• Wedding Ceremony Questions: What do you want to communicate in your wedding ceremony about your relationship? Do you want a formal or informal ceremony? Religious or secular? If religious, what does that mean to each of you: a specific denomination 's ceremonal structure? non-denominational? spiritual without the mention of god? How important is it to have a representative from each of your religions present at the ceremony? Participating in some way? Leading the ceremony? Why? What traditions do you want to include? How does the Christian partner feel about having hebrew in the ceremony? How does the Jewish partner feel about having Jesus mentioned in the ceremony? How will each of your families participate?
  • From the Christian community by at large, you will receieve a positive response to asking a minister to officiate
  • One important point for you and your partner to clarify before looking for a rabbi is this: Do you both want a Jewish and a Christian officiant at your wedding or would you be satisfied with a rabbi as your soul officiant? This question is important for you to answer because only a few rabbi's will co-officiate with a Christian clergyperson. More rabbis will officiate on their own at a "Jewish-style" interfaith wedding - with a wedding canopy and hebrew blessings, but the marriage contract is a civil one - but only if you promise to raise your children as Jews.
  • If after reading this (including other parts I didn't type) you feel very commited to having a Jewish presence at your wedding, ask yourselves why. Do you feel the need to demonstrate your ongoing commitment to Judiasm to the Jewish side of the family? Do you feel the need to balance the ceremony with the chrisian side/blessings? Do you feel drawn to the Jewish wedding traditions? Some of these reasons can be satisfied without a rabbi as a co-officiant. Perhaps you could ask your local rabbi not for his presence at the ceremony but for help in writing the Jewish side of the ceremony. You can include Jewish traditions without having the officiant there. In some areas you may be able to find a Jewish justice of the peace to preform your ceremony. pg. 35. *side note - I want a jewish side to the wedding even if it has to be in the form of a justice of the peace*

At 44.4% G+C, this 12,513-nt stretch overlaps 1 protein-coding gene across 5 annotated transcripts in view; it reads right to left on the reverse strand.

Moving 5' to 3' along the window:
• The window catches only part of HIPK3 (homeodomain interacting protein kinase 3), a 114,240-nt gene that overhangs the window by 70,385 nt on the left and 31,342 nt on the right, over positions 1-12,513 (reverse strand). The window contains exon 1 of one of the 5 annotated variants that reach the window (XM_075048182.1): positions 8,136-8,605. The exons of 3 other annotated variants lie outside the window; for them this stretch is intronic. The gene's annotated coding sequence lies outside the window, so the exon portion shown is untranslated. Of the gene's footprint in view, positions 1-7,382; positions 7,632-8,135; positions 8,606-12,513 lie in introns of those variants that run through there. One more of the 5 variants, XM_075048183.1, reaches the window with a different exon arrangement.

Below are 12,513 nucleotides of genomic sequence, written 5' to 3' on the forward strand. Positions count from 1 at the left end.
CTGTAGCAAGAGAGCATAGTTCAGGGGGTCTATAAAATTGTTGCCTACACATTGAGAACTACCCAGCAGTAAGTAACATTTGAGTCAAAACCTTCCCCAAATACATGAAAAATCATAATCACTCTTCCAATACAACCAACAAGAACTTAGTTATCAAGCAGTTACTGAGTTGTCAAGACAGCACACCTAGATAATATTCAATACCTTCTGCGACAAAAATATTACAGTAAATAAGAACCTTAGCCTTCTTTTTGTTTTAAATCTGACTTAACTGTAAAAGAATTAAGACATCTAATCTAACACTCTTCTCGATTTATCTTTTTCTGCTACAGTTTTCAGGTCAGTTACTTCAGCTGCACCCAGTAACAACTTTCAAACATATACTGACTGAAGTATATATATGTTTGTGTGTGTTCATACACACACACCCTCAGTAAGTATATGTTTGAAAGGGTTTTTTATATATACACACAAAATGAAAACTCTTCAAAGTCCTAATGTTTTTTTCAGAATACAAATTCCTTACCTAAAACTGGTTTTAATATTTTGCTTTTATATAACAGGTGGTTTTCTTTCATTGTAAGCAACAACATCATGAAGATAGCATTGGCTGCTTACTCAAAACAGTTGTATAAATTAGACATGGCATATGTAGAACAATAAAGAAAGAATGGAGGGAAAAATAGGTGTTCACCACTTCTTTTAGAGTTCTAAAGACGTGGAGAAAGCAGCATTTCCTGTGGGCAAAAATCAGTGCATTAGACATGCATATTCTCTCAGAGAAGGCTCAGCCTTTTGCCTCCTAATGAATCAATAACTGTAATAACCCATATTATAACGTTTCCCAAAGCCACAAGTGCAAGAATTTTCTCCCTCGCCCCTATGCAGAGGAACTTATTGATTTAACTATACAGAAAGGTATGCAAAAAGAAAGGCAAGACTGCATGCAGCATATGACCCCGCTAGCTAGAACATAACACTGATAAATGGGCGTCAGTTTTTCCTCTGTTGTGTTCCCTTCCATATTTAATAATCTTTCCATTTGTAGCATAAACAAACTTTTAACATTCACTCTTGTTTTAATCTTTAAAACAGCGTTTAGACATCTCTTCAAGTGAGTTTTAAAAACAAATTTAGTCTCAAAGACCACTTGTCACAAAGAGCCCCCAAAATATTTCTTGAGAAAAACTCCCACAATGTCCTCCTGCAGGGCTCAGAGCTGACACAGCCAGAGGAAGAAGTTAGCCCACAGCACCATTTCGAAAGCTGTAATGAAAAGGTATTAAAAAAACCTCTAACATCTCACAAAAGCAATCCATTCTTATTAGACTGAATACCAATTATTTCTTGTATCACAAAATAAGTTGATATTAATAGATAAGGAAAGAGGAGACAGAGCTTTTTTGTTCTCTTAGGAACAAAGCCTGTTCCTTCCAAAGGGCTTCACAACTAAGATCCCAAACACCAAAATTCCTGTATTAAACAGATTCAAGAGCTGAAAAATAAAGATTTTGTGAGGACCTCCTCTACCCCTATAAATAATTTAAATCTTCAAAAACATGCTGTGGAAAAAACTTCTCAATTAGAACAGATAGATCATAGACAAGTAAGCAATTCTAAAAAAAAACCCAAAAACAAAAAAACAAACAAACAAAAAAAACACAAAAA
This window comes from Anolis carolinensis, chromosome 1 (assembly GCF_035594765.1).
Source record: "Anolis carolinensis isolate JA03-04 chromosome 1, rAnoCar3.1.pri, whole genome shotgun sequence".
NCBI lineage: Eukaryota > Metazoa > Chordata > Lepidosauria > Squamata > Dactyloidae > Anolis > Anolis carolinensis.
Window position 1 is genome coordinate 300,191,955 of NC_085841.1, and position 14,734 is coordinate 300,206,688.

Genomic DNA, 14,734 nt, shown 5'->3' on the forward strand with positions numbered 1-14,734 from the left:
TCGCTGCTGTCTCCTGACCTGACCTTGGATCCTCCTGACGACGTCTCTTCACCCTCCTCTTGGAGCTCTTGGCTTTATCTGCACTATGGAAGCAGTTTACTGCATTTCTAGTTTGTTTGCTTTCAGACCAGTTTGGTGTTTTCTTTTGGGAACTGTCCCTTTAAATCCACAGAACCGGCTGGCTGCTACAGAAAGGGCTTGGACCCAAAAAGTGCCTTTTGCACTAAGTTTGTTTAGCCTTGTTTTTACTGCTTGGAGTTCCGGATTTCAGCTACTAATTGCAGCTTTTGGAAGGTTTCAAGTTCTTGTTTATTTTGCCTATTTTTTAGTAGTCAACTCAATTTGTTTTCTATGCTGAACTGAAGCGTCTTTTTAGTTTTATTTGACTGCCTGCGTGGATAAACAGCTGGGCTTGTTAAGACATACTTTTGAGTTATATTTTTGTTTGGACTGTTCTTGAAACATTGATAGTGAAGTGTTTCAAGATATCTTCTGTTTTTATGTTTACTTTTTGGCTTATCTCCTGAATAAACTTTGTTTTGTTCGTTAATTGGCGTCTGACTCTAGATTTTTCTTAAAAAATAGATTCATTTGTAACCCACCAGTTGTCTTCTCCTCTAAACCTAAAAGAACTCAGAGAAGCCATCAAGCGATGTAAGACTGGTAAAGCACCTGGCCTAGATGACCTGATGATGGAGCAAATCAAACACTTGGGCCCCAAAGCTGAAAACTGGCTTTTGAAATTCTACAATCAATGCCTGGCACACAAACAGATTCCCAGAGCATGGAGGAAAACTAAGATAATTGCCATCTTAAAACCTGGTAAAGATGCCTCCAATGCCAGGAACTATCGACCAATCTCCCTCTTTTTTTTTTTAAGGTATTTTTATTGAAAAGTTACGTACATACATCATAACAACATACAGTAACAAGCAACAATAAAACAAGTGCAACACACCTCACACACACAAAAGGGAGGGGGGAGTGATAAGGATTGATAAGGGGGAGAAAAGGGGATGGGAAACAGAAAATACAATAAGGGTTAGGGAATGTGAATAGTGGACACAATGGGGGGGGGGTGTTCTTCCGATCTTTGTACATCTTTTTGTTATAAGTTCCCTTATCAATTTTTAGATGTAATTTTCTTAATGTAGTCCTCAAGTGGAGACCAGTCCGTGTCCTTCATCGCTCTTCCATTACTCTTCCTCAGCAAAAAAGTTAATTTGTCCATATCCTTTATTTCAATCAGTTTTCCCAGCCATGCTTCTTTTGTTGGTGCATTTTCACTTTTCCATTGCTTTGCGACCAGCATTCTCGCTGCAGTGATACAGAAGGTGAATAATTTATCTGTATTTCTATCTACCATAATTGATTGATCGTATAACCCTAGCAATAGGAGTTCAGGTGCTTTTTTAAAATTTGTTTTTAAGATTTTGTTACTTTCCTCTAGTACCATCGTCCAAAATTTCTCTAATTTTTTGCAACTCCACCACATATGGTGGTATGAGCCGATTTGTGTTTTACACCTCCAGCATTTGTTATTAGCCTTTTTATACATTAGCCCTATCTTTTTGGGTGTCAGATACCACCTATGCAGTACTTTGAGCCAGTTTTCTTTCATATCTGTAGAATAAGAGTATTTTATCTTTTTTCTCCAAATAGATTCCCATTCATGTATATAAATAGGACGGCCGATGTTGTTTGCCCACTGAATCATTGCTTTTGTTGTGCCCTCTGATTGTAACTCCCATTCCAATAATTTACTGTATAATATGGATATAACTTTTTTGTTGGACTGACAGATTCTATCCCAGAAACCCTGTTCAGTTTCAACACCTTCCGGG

• No matter what your plan for religous education, your sucess depends on how much you believe in, and follow though, what your doing. pg 72
  • Whether you raise your child in one religion, two religions, or no religion has no impact on their mental health. pg 72
  • At their respective ages of 8 and 6, they are more interested in concrete examples of their parents care and attention then the details of theological arguements. pg. 96
  • Early in her sixth grade year we told Jenny that she would have to make a decision after christmas as to which religion she would call her own. pg. 87 *This seems early but its when a child gets bar/bat mizvahed which is a choice so I guess they would have to make a decision by then.*
  • Alternatives: Humanistic Judiasm, A Church without Walls - Unitarian Universalist Church *I don't know much about either of them*
  • No one approach is right for every family, and there are no easy answers. A couple who works hard to communicate honestly and searches deeply will come up with its own right answers.
  • The chapter on religious education seemed to say that you should do what's right for your family, but that its easier to pick one religion and bring your children up in that, but that also there are families that are bringing up their children successfully with both religions. I want to read it again though before I commit to exacly what it says just incase I missed something.
I know that was a lot. Sorry about that. We don't have to talk about it all at once. Im sure we wouldn't even be able too. Those are just the parts I read. The one thing about this book is that it has different people's differing views on each subject so you have to figure out which is what is really happening and which is just someones view. Its hard when your watching tv and reading at the same time ;)